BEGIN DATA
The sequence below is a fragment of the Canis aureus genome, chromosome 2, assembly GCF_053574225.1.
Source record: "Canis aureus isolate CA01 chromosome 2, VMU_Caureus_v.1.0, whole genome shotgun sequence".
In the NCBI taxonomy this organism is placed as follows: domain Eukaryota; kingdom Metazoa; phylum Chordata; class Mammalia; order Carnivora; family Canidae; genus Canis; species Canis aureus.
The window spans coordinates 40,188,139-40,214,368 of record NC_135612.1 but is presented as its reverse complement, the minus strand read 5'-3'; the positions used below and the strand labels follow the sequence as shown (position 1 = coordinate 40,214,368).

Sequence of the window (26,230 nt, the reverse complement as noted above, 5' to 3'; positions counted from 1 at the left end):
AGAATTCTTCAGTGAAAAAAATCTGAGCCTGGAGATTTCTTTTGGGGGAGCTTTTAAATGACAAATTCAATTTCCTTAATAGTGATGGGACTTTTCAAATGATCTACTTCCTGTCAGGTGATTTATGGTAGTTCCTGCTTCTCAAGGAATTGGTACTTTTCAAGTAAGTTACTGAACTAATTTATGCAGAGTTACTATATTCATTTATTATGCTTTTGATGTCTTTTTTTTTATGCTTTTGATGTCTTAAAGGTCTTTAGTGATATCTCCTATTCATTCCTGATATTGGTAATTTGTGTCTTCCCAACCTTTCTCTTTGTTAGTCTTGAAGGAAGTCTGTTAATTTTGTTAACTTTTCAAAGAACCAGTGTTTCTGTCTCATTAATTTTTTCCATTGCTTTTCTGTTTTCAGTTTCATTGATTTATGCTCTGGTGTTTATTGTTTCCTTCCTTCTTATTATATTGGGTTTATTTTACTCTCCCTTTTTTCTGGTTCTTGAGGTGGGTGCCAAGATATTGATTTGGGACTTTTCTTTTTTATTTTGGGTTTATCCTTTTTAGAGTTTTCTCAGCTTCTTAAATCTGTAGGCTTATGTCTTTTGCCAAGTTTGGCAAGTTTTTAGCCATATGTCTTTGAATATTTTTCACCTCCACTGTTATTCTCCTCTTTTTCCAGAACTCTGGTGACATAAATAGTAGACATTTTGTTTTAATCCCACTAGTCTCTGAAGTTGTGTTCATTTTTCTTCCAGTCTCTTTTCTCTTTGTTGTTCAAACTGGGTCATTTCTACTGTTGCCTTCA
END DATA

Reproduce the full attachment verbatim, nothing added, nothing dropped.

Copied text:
The sequence below is a fragment of the Canis aureus genome, chromosome 2, assembly GCF_053574225.1.
Source record: "Canis aureus isolate CA01 chromosome 2, VMU_Caureus_v.1.0, whole genome shotgun sequence".
In the NCBI taxonomy this organism is placed as follows: domain Eukaryota; kingdom Metazoa; phylum Chordata; class Mammalia; order Carnivora; family Canidae; genus Canis; species Canis aureus.
The window spans coordinates 40,188,139-40,214,368 of record NC_135612.1 but is presented as its reverse complement, the minus strand read 5'-3'; the positions used below and the strand labels follow the sequence as shown (position 1 = coordinate 40,214,368).

Sequence of the window (26,230 nt, the reverse complement as noted above, 5' to 3'; positions counted from 1 at the left end):
AGAATTCTTCAGTGAAAAAAATCTGAGCCTGGAGATTTCTTTTGGGGGAGCTTTTAAATGACAAATTCAATTTCCTTAATAGTGATGGGACTTTTCAAATGATCTACTTCCTGTCAGGTGATTTATGGTAGTTCCTGCTTCTCAAGGAATTGGTACTTTTCAAGTAAGTTACTGAACTAATTTATGCAGAGTTACTATATTCATTTATTATGCTTTTGATGTCTTTTTTTTTATGCTTTTGATGTCTTAAAGGTCTTTAGTGATATCTCCTATTCATTCCTGATATTGGTAATTTGTGTCTTCCCAACCTTTCTCTTTGTTAGTCTTGAAGGAAGTCTGTTAATTTTGTTAACTTTTCAAAGAACCAGTGTTTCTGTCTCATTAATTTTTTCCATTGCTTTTCTGTTTTCAGTTTCATTGATTTATGCTCTGGTGTTTATTGTTTCCTTCCTTCTTATTATATTGGGTTTATTTTACTCTCCCTTTTTTCTGGTTCTTGAGGTGGGTGCCAAGATATTGATTTGGGACTTTTCTTTTTTATTTTGGGTTTATCCTTTTTAGAGTTTTCTCAGCTTCTTAAATCTGTAGGCTTATGTCTTTTGCCAAGTTTGGCAAGTTTTTAGCCATATGTCTTTGAATATTTTTCACCTCCACTGTTATTCTCCTCTTTTTCCAGAACTCTGGTGACATAAATAGTAGACATTTTGTTTTAATCCCACTAGTCTCTGAAGTTGTGTTCATTTTTCTTCCAGTCTCTTTTCTCTTTGTTGTTCAAACTGGGTCATTTCTACTGTTGCCTTCA